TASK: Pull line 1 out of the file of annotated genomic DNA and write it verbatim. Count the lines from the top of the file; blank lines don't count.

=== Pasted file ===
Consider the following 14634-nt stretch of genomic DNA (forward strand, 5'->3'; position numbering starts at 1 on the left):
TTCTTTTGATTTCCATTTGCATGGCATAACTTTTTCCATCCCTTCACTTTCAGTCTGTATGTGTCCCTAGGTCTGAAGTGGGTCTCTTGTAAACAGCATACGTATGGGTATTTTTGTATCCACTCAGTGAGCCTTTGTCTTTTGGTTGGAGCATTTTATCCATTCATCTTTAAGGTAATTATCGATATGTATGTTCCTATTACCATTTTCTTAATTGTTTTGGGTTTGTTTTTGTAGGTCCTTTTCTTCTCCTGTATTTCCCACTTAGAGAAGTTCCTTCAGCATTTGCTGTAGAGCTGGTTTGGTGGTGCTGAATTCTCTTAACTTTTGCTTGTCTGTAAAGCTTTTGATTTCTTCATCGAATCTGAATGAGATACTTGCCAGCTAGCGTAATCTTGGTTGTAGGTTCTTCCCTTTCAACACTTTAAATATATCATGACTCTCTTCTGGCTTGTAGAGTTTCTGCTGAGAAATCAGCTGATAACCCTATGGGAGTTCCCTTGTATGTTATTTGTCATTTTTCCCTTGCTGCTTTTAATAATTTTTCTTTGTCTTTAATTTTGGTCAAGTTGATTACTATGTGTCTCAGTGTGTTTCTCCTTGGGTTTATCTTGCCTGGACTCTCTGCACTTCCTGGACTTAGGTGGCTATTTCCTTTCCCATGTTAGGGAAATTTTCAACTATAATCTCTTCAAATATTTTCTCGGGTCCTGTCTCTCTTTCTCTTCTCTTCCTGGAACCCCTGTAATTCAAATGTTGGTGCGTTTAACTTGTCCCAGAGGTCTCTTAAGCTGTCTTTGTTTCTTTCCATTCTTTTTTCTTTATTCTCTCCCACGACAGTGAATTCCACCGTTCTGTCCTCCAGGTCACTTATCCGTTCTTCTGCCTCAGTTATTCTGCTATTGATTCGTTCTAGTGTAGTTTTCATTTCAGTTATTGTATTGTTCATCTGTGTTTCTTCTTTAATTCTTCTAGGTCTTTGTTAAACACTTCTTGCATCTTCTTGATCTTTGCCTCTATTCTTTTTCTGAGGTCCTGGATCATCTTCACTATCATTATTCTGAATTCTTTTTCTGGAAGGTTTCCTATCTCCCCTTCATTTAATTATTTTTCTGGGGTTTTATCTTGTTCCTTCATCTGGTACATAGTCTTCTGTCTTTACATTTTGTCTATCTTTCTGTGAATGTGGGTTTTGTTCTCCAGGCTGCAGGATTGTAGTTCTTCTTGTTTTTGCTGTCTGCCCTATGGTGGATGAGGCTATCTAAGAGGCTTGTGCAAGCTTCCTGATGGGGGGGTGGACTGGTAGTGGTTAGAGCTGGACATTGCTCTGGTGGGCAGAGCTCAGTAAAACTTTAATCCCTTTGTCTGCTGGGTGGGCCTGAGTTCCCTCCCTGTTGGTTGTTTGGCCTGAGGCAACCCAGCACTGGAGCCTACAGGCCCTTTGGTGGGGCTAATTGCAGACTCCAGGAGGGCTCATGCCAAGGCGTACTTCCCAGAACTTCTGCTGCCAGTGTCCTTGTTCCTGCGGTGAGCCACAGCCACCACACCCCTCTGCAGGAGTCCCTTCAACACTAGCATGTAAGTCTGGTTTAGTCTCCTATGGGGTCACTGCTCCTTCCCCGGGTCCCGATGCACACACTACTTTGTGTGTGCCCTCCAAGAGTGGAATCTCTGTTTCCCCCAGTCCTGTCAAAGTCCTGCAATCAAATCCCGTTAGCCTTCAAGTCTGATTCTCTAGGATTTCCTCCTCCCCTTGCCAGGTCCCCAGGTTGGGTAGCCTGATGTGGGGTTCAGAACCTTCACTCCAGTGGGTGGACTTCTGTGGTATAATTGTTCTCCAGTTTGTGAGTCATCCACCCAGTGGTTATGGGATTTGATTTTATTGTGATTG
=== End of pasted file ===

Consider the following 14634-nt stretch of genomic DNA (forward strand, 5'->3'; position numbering starts at 1 on the left):